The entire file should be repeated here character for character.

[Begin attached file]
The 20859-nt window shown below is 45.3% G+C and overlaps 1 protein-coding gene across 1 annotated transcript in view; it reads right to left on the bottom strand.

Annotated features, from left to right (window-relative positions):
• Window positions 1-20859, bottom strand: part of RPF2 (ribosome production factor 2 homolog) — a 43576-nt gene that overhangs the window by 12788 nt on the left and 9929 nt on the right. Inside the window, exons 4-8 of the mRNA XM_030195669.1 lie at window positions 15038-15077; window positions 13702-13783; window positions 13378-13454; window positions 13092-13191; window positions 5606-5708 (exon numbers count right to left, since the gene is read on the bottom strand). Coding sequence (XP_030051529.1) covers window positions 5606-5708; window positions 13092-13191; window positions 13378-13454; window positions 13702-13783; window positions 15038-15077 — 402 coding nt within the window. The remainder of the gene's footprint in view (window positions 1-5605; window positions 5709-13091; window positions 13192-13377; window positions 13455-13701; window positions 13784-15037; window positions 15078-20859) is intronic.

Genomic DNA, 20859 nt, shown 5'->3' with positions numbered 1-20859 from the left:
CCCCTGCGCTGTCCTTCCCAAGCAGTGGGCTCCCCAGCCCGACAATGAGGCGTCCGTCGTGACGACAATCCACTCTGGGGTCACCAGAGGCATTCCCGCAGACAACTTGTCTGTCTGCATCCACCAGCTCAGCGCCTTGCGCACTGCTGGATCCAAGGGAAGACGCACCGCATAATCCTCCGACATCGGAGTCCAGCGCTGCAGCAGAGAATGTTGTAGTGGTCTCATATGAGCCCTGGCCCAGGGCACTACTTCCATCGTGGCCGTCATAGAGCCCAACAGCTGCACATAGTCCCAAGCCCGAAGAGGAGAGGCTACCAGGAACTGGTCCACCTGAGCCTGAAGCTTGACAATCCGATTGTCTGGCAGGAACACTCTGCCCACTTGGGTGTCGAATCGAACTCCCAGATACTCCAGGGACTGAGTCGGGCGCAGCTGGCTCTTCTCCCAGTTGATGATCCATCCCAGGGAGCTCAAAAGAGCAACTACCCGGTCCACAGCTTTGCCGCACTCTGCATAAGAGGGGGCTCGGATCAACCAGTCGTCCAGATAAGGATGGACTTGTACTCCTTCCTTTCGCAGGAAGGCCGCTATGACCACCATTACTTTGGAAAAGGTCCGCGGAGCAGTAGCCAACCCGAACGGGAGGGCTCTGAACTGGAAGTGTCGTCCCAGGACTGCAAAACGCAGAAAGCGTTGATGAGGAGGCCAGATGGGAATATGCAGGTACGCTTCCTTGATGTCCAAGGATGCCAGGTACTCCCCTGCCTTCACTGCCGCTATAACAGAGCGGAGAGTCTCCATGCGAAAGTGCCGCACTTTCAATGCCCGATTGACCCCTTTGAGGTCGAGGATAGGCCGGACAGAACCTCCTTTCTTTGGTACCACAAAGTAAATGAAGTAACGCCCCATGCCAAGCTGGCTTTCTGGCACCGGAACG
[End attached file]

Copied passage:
The 20859-nt window shown below is 45.3% G+C and overlaps 1 protein-coding gene across 1 annotated transcript in view; it reads right to left on the bottom strand.

Annotated features, from left to right (window-relative positions):
• Window positions 1-20859, bottom strand: part of RPF2 (ribosome production factor 2 homolog) — a 43576-nt gene that overhangs the window by 12788 nt on the left and 9929 nt on the right. Inside the window, exons 4-8 of the mRNA XM_030195669.1 lie at window positions 15038-15077; window positions 13702-13783; window positions 13378-13454; window positions 13092-13191; window positions 5606-5708 (exon numbers count right to left, since the gene is read on the bottom strand). Coding sequence (XP_030051529.1) covers window positions 5606-5708; window positions 13092-13191; window positions 13378-13454; window positions 13702-13783; window positions 15038-15077 — 402 coding nt within the window. The remainder of the gene's footprint in view (window positions 1-5605; window positions 5709-13091; window positions 13192-13377; window positions 13455-13701; window positions 13784-15037; window positions 15078-20859) is intronic.

Genomic DNA, 20859 nt, shown 5'->3' with positions numbered 1-20859 from the left:
CCCCTGCGCTGTCCTTCCCAAGCAGTGGGCTCCCCAGCCCGACAATGAGGCGTCCGTCGTGACGACAATCCACTCTGGGGTCACCAGAGGCATTCCCGCAGACAACTTGTCTGTCTGCATCCACCAGCTCAGCGCCTTGCGCACTGCTGGATCCAAGGGAAGACGCACCGCATAATCCTCCGACATCGGAGTCCAGCGCTGCAGCAGAGAATGTTGTAGTGGTCTCATATGAGCCCTGGCCCAGGGCACTACTTCCATCGTGGCCGTCATAGAGCCCAACAGCTGCACATAGTCCCAAGCCCGAAGAGGAGAGGCTACCAGGAACTGGTCCACCTGAGCCTGAAGCTTGACAATCCGATTGTCTGGCAGGAACACTCTGCCCACTTGGGTGTCGAATCGAACTCCCAGATACTCCAGGGACTGAGTCGGGCGCAGCTGGCTCTTCTCCCAGTTGATGATCCATCCCAGGGAGCTCAAAAGAGCAACTACCCGGTCCACAGCTTTGCCGCACTCTGCATAAGAGGGGGCTCGGATCAACCAGTCGTCCAGATAAGGATGGACTTGTACTCCTTCCTTTCGCAGGAAGGCCGCTATGACCACCATTACTTTGGAAAAGGTCCGCGGAGCAGTAGCCAACCCGAACGGGAGGGCTCTGAACTGGAAGTGTCGTCCCAGGACTGCAAAACGCAGAAAGCGTTGATGAGGAGGCCAGATGGGAATATGCAGGTACGCTTCCTTGATGTCCAAGGATGCCAGGTACTCCCCTGCCTTCACTGCCGCTATAACAGAGCGGAGAGTCTCCATGCGAAAGTGCCGCACTTTCAATGCCCGATTGACCCCTTTGAGGTCGAGGATAGGCCGGACAGAACCTCCTTTCTTTGGTACCACAAAGTAAATGAAGTAACGCCCCATGCCAAGCTGGCTTTCTGGCACCGGAACG